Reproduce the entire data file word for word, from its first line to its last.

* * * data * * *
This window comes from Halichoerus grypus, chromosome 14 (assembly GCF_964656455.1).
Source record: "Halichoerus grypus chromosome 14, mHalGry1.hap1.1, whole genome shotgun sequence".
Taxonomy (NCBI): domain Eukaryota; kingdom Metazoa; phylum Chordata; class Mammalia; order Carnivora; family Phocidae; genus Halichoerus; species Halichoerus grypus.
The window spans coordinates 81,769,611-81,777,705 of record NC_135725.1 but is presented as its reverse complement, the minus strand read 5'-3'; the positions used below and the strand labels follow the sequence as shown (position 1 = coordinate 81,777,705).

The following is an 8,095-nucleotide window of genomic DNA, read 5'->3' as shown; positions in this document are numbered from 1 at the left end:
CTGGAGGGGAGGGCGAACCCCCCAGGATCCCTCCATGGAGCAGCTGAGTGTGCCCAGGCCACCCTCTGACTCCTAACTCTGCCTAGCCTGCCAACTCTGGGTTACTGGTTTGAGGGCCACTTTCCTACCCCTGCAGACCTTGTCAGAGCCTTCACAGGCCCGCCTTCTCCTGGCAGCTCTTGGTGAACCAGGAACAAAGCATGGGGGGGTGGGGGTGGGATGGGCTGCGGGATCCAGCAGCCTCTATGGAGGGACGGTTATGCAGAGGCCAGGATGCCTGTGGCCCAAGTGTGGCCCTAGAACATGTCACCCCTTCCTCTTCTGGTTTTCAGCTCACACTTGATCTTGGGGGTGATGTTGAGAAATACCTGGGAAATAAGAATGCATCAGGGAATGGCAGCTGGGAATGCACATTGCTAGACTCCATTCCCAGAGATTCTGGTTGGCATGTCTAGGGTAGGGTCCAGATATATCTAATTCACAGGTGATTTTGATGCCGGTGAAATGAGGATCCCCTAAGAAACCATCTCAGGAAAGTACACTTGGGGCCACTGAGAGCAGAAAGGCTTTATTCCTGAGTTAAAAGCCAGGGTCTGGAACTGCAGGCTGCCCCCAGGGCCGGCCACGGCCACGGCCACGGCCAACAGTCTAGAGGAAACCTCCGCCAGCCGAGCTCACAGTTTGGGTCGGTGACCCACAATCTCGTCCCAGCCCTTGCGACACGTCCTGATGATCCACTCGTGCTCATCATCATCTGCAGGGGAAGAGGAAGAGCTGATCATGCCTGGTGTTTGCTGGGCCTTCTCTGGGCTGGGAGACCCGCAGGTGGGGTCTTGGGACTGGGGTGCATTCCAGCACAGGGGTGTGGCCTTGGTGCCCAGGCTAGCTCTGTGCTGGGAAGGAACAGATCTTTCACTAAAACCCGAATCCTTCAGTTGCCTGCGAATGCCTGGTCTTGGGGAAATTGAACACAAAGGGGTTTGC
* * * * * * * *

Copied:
This window comes from Halichoerus grypus, chromosome 14 (assembly GCF_964656455.1).
Source record: "Halichoerus grypus chromosome 14, mHalGry1.hap1.1, whole genome shotgun sequence".
Taxonomy (NCBI): domain Eukaryota; kingdom Metazoa; phylum Chordata; class Mammalia; order Carnivora; family Phocidae; genus Halichoerus; species Halichoerus grypus.
The window spans coordinates 81,769,611-81,777,705 of record NC_135725.1 but is presented as its reverse complement, the minus strand read 5'-3'; the positions used below and the strand labels follow the sequence as shown (position 1 = coordinate 81,777,705).

The following is an 8,095-nucleotide window of genomic DNA, read 5'->3' as shown; positions in this document are numbered from 1 at the left end:
CTGGAGGGGAGGGCGAACCCCCCAGGATCCCTCCATGGAGCAGCTGAGTGTGCCCAGGCCACCCTCTGACTCCTAACTCTGCCTAGCCTGCCAACTCTGGGTTACTGGTTTGAGGGCCACTTTCCTACCCCTGCAGACCTTGTCAGAGCCTTCACAGGCCCGCCTTCTCCTGGCAGCTCTTGGTGAACCAGGAACAAAGCATGGGGGGGTGGGGGTGGGATGGGCTGCGGGATCCAGCAGCCTCTATGGAGGGACGGTTATGCAGAGGCCAGGATGCCTGTGGCCCAAGTGTGGCCCTAGAACATGTCACCCCTTCCTCTTCTGGTTTTCAGCTCACACTTGATCTTGGGGGTGATGTTGAGAAATACCTGGGAAATAAGAATGCATCAGGGAATGGCAGCTGGGAATGCACATTGCTAGACTCCATTCCCAGAGATTCTGGTTGGCATGTCTAGGGTAGGGTCCAGATATATCTAATTCACAGGTGATTTTGATGCCGGTGAAATGAGGATCCCCTAAGAAACCATCTCAGGAAAGTACACTTGGGGCCACTGAGAGCAGAAAGGCTTTATTCCTGAGTTAAAAGCCAGGGTCTGGAACTGCAGGCTGCCCCCAGGGCCGGCCACGGCCACGGCCACGGCCAACAGTCTAGAGGAAACCTCCGCCAGCCGAGCTCACAGTTTGGGTCGGTGACCCACAATCTCGTCCCAGCCCTTGCGACACGTCCTGATGATCCACTCGTGCTCATCATCATCTGCAGGGGAAGAGGAAGAGCTGATCATGCCTGGTGTTTGCTGGGCCTTCTCTGGGCTGGGAGACCCGCAGGTGGGGTCTTGGGACTGGGGTGCATTCCAGCACAGGGGTGTGGCCTTGGTGCCCAGGCTAGCTCTGTGCTGGGAAGGAACAGATCTTTCACTAAAACCCGAATCCTTCAGTTGCCTGCGAATGCCTGGTCTTGGGGAAATTGAACACAAAGGGGTTTGC